Number Ten: Be bold. Music execs want to know what you can offer them. You don’t need to beat around the bush, hiding the fact you have received X amount of organic hits on Soundcloud, have received radio airplay, or have a legion of fans already. When it comes up in conversation, mention your experience and the success you’ve already had. People will happily hitch themselves to your bandwagon, and allow you to do the same to theirs, when they know you have a mutually beneficial relationship. That being said, don’t be arrogant and speak like you’re the be-all and end-all in the music industry. Be confident in your abilities, because professionals will also be confident in what you have to offer. That makes 10 tips and rules, but since nothing is ever enough in the music industry, here’s one last footnote.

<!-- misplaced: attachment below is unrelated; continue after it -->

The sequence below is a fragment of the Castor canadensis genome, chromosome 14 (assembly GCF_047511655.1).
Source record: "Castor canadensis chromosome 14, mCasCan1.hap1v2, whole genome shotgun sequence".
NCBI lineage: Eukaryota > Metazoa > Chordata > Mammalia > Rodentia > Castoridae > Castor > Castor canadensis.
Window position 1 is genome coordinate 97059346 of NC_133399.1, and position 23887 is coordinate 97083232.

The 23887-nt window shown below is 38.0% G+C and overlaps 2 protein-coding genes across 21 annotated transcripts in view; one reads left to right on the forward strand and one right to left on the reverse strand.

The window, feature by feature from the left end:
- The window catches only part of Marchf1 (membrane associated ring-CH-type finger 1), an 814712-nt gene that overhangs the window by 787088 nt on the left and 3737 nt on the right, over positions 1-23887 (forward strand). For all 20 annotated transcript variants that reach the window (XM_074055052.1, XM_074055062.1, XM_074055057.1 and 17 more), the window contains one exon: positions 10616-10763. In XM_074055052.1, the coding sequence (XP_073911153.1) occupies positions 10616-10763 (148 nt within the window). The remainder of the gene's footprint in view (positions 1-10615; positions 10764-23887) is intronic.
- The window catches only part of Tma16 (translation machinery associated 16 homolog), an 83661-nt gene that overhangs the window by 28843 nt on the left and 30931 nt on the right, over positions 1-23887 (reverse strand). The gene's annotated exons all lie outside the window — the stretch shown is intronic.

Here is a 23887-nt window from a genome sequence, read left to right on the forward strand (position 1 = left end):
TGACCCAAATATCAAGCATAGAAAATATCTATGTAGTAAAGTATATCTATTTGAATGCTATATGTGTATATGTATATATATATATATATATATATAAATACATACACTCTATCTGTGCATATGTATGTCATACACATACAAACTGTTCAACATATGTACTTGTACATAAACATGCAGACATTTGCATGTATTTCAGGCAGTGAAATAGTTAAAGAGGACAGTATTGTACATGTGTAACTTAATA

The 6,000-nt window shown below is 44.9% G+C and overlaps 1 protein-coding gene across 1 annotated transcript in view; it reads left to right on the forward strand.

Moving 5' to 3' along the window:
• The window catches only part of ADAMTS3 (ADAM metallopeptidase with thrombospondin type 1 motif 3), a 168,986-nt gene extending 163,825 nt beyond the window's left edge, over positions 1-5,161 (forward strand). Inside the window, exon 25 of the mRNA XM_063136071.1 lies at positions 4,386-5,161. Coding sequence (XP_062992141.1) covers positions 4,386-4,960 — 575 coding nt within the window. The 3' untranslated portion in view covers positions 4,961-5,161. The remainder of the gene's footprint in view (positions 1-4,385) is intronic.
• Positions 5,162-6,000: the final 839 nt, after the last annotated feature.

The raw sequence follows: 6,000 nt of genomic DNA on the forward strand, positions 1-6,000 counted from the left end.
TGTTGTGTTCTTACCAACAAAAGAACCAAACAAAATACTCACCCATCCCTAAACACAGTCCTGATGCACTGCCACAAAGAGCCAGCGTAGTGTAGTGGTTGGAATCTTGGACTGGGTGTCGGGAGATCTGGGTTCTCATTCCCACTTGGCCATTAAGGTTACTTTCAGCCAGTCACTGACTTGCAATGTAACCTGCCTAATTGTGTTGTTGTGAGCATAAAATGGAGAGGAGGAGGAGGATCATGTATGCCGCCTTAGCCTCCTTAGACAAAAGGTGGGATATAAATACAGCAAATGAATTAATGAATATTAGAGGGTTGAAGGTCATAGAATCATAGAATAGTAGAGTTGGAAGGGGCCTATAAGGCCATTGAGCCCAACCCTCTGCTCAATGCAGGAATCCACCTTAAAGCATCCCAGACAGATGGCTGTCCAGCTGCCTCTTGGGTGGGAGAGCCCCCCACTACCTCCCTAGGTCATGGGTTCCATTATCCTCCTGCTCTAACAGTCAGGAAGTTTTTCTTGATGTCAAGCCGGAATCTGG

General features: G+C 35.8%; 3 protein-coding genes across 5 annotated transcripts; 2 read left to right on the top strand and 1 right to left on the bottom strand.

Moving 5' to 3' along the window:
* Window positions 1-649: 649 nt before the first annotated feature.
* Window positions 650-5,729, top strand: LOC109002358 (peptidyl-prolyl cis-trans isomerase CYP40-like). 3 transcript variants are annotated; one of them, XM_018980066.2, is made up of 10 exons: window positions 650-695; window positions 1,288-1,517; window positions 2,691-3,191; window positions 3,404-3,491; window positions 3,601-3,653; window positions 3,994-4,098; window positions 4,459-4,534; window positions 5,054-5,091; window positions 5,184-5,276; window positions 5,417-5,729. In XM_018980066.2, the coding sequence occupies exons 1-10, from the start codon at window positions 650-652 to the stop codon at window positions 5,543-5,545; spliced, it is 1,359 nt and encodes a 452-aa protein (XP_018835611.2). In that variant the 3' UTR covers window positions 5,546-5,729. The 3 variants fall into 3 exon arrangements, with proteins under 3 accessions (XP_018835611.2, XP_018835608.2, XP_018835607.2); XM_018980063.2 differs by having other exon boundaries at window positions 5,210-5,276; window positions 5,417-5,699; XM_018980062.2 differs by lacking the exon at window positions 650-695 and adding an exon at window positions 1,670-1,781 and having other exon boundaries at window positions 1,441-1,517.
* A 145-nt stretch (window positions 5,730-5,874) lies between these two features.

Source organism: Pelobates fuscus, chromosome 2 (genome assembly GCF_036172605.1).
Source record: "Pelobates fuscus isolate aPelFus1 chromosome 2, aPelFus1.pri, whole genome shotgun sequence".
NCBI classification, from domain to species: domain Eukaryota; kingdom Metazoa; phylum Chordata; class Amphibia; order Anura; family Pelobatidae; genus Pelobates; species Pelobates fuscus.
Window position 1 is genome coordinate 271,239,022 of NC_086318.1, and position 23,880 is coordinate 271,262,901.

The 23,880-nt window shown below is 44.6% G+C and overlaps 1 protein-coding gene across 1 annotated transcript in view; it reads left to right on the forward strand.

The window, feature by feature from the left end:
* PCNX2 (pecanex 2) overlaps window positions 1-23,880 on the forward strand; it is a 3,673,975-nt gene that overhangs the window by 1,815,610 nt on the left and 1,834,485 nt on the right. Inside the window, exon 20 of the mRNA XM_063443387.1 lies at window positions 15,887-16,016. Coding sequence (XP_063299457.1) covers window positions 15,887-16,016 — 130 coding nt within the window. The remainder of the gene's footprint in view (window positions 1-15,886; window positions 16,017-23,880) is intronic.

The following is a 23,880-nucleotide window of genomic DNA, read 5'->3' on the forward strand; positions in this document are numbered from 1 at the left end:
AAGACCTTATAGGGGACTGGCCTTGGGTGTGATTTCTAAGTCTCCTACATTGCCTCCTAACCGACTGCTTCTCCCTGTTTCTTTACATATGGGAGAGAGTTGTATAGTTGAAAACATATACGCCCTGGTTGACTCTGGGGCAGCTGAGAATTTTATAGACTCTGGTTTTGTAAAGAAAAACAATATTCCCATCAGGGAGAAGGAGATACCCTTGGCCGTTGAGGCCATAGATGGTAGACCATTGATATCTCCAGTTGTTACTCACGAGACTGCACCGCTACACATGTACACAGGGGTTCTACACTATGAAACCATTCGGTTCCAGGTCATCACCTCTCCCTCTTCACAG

Number Eleven: Hustle. Nothing gets done without hustling. So be networking constantly, reaching out to potential contacts, making music, establishing relationships, sending out emails, negotiating and searching for the next big thing. You have to fight for everything in this industry, so put on those boxing gloves and get down to business.